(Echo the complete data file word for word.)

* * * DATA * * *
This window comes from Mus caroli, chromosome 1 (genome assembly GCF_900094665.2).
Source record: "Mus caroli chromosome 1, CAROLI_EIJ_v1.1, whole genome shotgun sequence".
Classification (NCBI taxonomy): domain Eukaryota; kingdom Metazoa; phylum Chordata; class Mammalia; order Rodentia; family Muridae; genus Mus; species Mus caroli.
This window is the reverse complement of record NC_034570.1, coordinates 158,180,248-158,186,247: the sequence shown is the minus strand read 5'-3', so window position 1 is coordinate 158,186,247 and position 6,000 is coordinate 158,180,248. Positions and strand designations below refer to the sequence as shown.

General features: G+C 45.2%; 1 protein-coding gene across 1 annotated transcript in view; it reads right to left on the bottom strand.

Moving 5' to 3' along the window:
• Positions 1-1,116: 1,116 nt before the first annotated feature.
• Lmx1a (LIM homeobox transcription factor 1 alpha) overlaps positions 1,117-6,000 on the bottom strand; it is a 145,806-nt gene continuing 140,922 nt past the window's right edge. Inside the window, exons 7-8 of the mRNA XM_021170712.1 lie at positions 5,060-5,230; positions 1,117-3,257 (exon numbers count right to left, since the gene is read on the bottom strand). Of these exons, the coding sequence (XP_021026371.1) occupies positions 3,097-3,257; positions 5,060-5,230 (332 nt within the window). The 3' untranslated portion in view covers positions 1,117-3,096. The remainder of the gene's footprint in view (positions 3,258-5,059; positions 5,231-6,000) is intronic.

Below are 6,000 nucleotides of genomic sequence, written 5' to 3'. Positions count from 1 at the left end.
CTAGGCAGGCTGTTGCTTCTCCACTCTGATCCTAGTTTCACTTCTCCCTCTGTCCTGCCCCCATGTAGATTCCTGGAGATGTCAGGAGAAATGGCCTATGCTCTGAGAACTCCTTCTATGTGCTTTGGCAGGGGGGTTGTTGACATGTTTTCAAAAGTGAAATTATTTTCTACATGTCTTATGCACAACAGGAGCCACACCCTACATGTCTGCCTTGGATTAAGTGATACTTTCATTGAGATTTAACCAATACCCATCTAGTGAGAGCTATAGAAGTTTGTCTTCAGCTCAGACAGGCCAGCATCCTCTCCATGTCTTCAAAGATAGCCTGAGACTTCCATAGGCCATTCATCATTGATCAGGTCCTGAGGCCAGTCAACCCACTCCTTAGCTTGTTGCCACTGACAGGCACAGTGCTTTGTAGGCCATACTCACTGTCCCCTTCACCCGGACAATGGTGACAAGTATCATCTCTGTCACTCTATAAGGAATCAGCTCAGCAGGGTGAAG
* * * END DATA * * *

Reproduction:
This window comes from Mus caroli, chromosome 1 (genome assembly GCF_900094665.2).
Source record: "Mus caroli chromosome 1, CAROLI_EIJ_v1.1, whole genome shotgun sequence".
Classification (NCBI taxonomy): domain Eukaryota; kingdom Metazoa; phylum Chordata; class Mammalia; order Rodentia; family Muridae; genus Mus; species Mus caroli.
This window is the reverse complement of record NC_034570.1, coordinates 158,180,248-158,186,247: the sequence shown is the minus strand read 5'-3', so window position 1 is coordinate 158,186,247 and position 6,000 is coordinate 158,180,248. Positions and strand designations below refer to the sequence as shown.

General features: G+C 45.2%; 1 protein-coding gene across 1 annotated transcript in view; it reads right to left on the bottom strand.

Moving 5' to 3' along the window:
• Positions 1-1,116: 1,116 nt before the first annotated feature.
• Lmx1a (LIM homeobox transcription factor 1 alpha) overlaps positions 1,117-6,000 on the bottom strand; it is a 145,806-nt gene continuing 140,922 nt past the window's right edge. Inside the window, exons 7-8 of the mRNA XM_021170712.1 lie at positions 5,060-5,230; positions 1,117-3,257 (exon numbers count right to left, since the gene is read on the bottom strand). Of these exons, the coding sequence (XP_021026371.1) occupies positions 3,097-3,257; positions 5,060-5,230 (332 nt within the window). The 3' untranslated portion in view covers positions 1,117-3,096. The remainder of the gene's footprint in view (positions 3,258-5,059; positions 5,231-6,000) is intronic.

Below are 6,000 nucleotides of genomic sequence, written 5' to 3'. Positions count from 1 at the left end.
CTAGGCAGGCTGTTGCTTCTCCACTCTGATCCTAGTTTCACTTCTCCCTCTGTCCTGCCCCCATGTAGATTCCTGGAGATGTCAGGAGAAATGGCCTATGCTCTGAGAACTCCTTCTATGTGCTTTGGCAGGGGGGTTGTTGACATGTTTTCAAAAGTGAAATTATTTTCTACATGTCTTATGCACAACAGGAGCCACACCCTACATGTCTGCCTTGGATTAAGTGATACTTTCATTGAGATTTAACCAATACCCATCTAGTGAGAGCTATAGAAGTTTGTCTTCAGCTCAGACAGGCCAGCATCCTCTCCATGTCTTCAAAGATAGCCTGAGACTTCCATAGGCCATTCATCATTGATCAGGTCCTGAGGCCAGTCAACCCACTCCTTAGCTTGTTGCCACTGACAGGCACAGTGCTTTGTAGGCCATACTCACTGTCCCCTTCACCCGGACAATGGTGACAAGTATCATCTCTGTCACTCTATAAGGAATCAGCTCAGCAGGGTGAAG